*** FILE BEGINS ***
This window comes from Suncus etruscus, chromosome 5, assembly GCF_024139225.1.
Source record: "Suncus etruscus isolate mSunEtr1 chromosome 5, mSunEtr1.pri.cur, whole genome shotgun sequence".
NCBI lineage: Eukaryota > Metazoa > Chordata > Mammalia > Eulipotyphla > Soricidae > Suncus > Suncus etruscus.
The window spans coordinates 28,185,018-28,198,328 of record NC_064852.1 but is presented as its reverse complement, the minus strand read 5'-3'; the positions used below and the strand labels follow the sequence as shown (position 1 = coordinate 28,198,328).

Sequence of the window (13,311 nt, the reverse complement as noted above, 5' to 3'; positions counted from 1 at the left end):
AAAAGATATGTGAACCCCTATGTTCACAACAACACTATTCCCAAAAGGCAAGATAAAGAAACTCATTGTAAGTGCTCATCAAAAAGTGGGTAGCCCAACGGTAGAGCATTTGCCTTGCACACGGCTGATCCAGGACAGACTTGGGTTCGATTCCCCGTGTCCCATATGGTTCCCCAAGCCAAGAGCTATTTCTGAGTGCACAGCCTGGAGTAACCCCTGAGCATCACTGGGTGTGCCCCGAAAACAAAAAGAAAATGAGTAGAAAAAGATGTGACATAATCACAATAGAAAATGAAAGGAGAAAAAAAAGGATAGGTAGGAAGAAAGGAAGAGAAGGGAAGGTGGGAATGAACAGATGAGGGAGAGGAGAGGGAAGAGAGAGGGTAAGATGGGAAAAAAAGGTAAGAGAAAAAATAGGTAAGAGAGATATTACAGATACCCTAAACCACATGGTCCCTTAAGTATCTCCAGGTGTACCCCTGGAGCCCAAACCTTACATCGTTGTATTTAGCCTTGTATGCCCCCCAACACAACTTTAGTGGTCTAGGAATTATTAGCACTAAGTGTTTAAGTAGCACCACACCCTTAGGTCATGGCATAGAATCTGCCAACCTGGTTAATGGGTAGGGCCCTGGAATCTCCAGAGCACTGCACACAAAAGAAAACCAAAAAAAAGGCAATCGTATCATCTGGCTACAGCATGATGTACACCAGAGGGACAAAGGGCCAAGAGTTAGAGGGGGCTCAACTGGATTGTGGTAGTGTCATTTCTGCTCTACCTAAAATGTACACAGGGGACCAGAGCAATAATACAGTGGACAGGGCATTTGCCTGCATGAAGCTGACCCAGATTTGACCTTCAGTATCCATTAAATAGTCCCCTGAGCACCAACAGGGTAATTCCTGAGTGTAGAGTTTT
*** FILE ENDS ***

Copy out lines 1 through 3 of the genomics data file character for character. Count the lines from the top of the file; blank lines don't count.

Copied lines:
This window comes from Suncus etruscus, chromosome 5, assembly GCF_024139225.1.
Source record: "Suncus etruscus isolate mSunEtr1 chromosome 5, mSunEtr1.pri.cur, whole genome shotgun sequence".
NCBI lineage: Eukaryota > Metazoa > Chordata > Mammalia > Eulipotyphla > Soricidae > Suncus > Suncus etruscus.